National Assessment’s Bogus Headline Grabber. The National Climate Assessment, a product of the U.S. Global Change Research Program, generated lots of press when it claimed global warming could reach 8°C (14°F) and lop 10 percent off U.S. GDP by century’s end. To get that alarming result, the Assessment ran the overheated U.N. climate models with an inflated “baseline” emissions scenario called RCP8.5, which assumes, contrary to reasonable expectation, that coal increasingly dominates the global energy mix in the 21st century.
Even with that biased combo, warming hits 8°C in only 1 percent of model projections—a detail the Assessment neglects to mention. The Assessment also does not mention that even if warming cuts U.S. GDP by 10 percent in the 2090s, the U.S. economy should still be several times larger than it is today.
Official Climate Assessments Need a Reset. Consensus climatology is addicted to overheated models and inflated emission baselines. It is time for a reset. Meteorologists do not use the average of all models, regardless of how lacking in predictive skill, to forecast the weather. Rather, they use the most accurate model or models. Climate scientists should use a similar approach.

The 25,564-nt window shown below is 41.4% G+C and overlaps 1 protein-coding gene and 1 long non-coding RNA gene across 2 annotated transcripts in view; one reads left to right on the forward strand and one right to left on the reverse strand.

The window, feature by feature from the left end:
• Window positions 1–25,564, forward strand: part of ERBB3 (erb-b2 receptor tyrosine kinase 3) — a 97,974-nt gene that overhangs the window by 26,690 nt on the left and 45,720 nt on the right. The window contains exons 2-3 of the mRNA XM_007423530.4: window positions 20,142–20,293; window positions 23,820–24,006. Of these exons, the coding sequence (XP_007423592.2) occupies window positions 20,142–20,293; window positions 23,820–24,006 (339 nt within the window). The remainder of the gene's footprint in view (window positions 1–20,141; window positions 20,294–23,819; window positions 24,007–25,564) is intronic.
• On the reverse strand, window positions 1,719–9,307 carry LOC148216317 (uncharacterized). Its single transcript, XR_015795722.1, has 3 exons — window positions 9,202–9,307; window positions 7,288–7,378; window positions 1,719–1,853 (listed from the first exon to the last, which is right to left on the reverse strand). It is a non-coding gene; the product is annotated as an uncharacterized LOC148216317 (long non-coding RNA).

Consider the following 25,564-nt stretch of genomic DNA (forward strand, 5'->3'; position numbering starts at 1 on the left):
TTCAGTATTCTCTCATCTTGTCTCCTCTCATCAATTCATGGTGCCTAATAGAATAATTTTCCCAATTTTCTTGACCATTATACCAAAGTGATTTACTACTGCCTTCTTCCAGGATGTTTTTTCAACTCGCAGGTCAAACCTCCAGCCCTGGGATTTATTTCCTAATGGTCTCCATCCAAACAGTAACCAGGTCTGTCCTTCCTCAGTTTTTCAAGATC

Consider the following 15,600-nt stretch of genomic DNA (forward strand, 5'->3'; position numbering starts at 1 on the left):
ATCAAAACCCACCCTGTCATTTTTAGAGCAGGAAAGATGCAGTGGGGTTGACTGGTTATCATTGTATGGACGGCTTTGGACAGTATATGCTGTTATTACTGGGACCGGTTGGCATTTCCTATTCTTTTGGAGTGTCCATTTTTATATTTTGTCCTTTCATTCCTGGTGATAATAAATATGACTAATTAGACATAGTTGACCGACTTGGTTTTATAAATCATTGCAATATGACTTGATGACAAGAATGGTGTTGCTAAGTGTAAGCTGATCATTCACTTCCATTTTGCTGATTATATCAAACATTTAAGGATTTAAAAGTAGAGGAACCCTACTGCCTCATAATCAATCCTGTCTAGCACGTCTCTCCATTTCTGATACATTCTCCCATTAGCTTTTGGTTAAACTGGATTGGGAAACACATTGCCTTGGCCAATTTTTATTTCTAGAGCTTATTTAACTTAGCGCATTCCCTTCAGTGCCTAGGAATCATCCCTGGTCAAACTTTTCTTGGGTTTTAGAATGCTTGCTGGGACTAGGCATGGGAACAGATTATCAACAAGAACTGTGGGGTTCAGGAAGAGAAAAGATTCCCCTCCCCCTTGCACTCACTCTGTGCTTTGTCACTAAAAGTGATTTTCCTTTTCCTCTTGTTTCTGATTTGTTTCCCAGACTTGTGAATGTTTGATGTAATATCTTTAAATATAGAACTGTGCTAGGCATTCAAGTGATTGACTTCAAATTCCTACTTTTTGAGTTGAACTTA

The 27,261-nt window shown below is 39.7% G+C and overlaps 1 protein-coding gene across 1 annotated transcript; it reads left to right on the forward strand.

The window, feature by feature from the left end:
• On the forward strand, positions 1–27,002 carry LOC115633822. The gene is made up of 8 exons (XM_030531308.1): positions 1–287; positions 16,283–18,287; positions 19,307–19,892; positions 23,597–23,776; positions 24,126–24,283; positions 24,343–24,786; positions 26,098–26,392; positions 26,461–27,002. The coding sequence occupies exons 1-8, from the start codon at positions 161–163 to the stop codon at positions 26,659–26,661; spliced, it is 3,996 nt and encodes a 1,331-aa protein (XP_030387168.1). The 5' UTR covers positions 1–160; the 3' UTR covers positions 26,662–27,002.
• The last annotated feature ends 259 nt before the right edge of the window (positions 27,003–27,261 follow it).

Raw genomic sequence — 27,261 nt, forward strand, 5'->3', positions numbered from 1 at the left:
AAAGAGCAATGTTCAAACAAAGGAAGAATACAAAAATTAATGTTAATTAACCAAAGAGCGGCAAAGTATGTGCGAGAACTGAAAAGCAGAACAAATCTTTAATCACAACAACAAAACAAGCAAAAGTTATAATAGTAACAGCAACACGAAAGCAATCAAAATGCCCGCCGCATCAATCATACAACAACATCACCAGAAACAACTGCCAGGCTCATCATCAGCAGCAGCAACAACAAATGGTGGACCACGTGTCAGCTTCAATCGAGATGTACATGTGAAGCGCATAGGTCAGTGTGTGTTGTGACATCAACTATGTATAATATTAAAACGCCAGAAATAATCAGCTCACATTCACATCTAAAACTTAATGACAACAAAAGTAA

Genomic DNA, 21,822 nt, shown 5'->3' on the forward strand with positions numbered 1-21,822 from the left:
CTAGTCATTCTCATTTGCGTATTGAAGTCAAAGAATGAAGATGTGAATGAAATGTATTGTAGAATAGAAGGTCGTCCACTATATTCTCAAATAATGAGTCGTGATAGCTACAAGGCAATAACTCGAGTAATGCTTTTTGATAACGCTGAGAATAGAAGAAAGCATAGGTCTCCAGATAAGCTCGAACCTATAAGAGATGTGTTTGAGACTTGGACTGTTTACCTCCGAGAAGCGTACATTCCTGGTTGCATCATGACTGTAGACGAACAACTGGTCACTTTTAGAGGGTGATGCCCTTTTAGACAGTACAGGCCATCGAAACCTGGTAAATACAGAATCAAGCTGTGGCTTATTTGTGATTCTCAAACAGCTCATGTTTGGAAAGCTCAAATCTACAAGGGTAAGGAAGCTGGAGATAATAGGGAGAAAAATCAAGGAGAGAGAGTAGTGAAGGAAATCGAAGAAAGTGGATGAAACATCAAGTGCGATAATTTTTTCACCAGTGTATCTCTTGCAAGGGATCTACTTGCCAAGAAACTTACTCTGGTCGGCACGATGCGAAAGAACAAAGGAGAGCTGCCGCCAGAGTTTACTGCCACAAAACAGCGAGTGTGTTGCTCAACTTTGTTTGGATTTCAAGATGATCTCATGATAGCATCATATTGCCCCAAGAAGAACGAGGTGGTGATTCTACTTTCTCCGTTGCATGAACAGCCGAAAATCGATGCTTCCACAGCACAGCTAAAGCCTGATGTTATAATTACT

Only one model in the CMIP ensemble has accurately tracked temperature trends in the bulk atmosphere over the past 40 years—the Russian INM-CM4. When INM-CM4 is run with a realistic emission scenario in which natural gas increasingly displaces coal as an electricity fuel, the world achieves the Paris climate treaty’s 1.5°C warming limit with no new climate policies.
Improving State of the World. If climate change were a global ecological crisis, we would expect to find evidence of declining human health and well-being. Instead, we find dramatic improvement in life expectancy, per capita income, food security, and various health related metrics.
- During 1950-2015, global life expectancy increased by 48 percent, from 48 years to 71.4 years, including a 68 percent increase in Africa, the world’s poorest continent.
- Just since 2000, a period said to encompass 10 of the warmest years in the instrumental record, per capita GDP increased by 54 percent in Latin America, 62 percent in Africa, and much higher percentages in Asia.
- U.S. and global yields of corn, wheat, rice, and soybeans have increased every decade since 1960.